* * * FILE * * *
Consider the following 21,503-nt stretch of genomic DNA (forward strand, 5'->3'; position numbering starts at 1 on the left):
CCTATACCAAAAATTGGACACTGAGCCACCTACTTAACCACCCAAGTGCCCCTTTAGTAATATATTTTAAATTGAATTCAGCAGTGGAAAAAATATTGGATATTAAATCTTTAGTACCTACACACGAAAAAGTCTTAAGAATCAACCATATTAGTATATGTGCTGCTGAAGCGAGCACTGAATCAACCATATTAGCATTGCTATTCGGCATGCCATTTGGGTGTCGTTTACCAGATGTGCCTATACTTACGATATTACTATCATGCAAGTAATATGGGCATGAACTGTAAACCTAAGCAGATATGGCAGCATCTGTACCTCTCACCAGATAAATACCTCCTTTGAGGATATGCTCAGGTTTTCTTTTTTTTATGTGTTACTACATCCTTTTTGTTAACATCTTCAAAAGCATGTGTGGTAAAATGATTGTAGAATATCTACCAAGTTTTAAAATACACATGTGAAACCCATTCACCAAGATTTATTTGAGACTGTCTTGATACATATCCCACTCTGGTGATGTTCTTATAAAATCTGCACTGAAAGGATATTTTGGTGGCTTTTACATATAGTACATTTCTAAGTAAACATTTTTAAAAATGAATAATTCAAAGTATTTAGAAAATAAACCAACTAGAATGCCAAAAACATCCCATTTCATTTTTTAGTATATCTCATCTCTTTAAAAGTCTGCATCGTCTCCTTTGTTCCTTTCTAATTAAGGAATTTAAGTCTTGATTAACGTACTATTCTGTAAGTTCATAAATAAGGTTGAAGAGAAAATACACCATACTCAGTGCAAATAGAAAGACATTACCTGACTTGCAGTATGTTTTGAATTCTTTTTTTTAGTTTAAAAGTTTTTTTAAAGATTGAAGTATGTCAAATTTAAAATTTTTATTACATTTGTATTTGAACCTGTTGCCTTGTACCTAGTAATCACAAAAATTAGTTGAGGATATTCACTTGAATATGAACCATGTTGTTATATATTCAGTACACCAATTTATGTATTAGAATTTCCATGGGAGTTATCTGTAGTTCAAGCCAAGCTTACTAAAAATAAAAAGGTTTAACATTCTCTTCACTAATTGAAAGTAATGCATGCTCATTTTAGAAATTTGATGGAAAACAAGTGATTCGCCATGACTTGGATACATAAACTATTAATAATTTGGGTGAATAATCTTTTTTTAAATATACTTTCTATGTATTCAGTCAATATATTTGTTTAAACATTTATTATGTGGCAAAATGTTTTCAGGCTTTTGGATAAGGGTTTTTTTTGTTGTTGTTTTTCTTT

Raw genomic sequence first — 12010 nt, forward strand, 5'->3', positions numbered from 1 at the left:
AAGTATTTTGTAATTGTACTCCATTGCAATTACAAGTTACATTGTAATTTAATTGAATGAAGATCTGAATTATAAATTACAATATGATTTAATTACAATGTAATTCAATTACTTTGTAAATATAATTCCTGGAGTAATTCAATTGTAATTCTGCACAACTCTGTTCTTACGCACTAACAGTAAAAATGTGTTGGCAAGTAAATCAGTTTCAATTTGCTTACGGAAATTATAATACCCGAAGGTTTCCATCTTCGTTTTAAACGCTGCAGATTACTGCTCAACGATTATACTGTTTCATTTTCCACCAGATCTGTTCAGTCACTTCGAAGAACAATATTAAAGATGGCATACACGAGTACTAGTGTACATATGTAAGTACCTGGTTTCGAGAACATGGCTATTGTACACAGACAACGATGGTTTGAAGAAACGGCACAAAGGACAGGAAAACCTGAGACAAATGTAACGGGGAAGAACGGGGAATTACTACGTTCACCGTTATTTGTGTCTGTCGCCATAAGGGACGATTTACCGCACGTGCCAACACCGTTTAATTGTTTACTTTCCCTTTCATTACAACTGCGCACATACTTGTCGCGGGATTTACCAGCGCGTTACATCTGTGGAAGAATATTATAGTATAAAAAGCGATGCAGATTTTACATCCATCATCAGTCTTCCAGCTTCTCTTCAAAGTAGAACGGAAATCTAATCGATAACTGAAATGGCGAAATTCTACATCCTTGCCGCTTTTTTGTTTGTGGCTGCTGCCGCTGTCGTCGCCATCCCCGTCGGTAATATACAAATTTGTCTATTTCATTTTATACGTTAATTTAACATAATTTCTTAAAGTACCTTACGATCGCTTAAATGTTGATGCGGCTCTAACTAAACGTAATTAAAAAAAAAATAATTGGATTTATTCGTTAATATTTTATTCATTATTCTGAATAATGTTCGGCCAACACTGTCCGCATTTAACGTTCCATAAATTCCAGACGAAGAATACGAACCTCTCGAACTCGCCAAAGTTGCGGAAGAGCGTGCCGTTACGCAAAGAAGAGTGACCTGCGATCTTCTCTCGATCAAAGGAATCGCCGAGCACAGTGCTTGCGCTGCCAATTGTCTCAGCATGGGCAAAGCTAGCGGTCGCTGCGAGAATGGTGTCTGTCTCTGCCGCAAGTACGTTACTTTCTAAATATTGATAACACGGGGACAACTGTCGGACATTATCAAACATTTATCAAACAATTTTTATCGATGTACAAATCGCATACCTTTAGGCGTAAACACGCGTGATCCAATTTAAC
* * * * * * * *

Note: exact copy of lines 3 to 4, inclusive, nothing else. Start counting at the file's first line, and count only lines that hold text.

Raw genomic sequence first — 12010 nt, forward strand, 5'->3', positions numbered from 1 at the left:
AAGTATTTTGTAATTGTACTCCATTGCAATTACAAGTTACATTGTAATTTAATTGAATGAAGATCTGAATTATAAATTACAATATGATTTAATTACAATGTAATTCAATTACTTTGTAAATATAATTCCTGGAGTAATTCAATTGTAATTCTGCACAACTCTGTTCTTACGCACTAACAGTAAAAATGTGTTGGCAAGTAAATCAGTTTCAATTTGCTTACGGAAATTATAATACCCGAAGGTTTCCATCTTCGTTTTAAACGCTGCAGATTACTGCTCAACGATTATACTGTTTCATTTTCCACCAGATCTGTTCAGTCACTTCGAAGAACAATATTAAAGATGGCATACACGAGTACTAGTGTACATATGTAAGTACCTGGTTTCGAGAACATGGCTATTGTACACAGACAACGATGGTTTGAAGAAACGGCACAAAGGACAGGAAAACCTGAGACAAATGTAACGGGGAAGAACGGGGAATTACTACGTTCACCGTTATTTGTGTCTGTCGCCATAAGGGACGATTTACCGCACGTGCCAACACCGTTTAATTGTTTACTTTCCCTTTCATTACAACTGCGCACATACTTGTCGCGGGATTTACCAGCGCGTTACATCTGTGGAAGAATATTATAGTATAAAAAGCGATGCAGATTTTACATCCATCATCAGTCTTCCAGCTTCTCTTCAAAGTAGAACGGAAATCTAATCGATAACTGAAATGGCGAAATTCTACATCCTTGCCGCTTTTTTGTTTGTGGCTGCTGCCGCTGTCGTCGCCATCCCCGTCGGTAATATACAAATTTGTCTATTTCATTTTATACGTTAATTTAACATAATTTCTTAAAGTACCTTACGATCGCTTAAATGTTGATGCGGCTCTAACTAAACGTAATTAAAAAAAAAATAATTGGATTTATTCGTTAATATTTTATTCATTATTCTGAATAATGTTCGGCCAACACTGTCCGCATTTAACGTTCCATAAATTCCAGACGAAGAATACGAACCTCTCGAACTCGCCAAAGTTGCGGAAGAGCGTGCCGTTACGCAAAGAAGAGTGACCTGCGATCTTCTCTCGATCAAAGGAATCGCCGAGCACAGTGCTTGCGCTGCCAATTGTCTCAGCATGGGCAAAGCTAGCGGTCGCTGCGAGAATGGTGTCTGTCTCTGCCGCAAGTACGTTACTTTCTAAATATTGATAACACGGGGACAACTGTCGGACATTATCAAACATTTATCAAACAATTTTTATCGATGTACAAATCGCATACCTTTAGGCGTAAACACGCGTGATCCAATTTAAC